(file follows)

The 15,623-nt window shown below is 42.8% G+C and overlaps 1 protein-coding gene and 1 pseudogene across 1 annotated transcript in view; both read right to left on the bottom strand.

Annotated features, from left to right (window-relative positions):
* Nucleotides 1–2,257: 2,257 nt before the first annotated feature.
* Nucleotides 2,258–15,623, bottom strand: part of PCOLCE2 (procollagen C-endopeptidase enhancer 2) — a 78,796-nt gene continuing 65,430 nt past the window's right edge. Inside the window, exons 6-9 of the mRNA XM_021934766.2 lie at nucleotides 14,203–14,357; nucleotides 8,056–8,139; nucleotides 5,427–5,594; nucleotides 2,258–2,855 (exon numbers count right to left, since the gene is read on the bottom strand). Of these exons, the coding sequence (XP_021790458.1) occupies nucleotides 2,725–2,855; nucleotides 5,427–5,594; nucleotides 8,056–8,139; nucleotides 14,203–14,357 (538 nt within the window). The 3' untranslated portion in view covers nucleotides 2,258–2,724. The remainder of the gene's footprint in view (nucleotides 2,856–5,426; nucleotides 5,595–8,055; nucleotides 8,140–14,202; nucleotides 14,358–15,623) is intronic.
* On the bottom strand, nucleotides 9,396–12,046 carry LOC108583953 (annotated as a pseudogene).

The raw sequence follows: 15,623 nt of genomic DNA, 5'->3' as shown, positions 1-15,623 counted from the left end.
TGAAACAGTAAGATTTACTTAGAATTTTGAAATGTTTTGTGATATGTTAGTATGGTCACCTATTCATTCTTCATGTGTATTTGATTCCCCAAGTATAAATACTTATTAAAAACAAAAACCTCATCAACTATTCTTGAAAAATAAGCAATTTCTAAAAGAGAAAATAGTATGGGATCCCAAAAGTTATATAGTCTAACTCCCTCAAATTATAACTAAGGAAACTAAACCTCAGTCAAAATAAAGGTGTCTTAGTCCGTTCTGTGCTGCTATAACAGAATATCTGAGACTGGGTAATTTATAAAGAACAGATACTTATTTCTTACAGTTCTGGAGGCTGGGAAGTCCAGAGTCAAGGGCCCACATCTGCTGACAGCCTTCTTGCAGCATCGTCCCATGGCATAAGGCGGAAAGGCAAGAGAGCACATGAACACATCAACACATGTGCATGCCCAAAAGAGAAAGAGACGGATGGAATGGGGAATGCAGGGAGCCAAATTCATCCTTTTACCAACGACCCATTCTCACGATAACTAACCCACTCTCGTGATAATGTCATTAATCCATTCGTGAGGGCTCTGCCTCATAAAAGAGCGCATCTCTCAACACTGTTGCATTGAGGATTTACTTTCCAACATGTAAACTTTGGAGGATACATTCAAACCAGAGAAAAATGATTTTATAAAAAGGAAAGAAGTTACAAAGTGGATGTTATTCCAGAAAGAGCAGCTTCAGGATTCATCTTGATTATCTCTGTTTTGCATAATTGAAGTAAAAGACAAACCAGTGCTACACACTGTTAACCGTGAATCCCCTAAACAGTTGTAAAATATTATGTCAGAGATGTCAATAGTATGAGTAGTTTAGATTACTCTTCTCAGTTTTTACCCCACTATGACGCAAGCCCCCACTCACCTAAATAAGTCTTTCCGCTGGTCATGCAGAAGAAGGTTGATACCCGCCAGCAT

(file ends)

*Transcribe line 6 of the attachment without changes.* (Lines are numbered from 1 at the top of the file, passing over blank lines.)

The raw sequence follows: 15,623 nt of genomic DNA, 5'->3' as shown, positions 1-15,623 counted from the left end.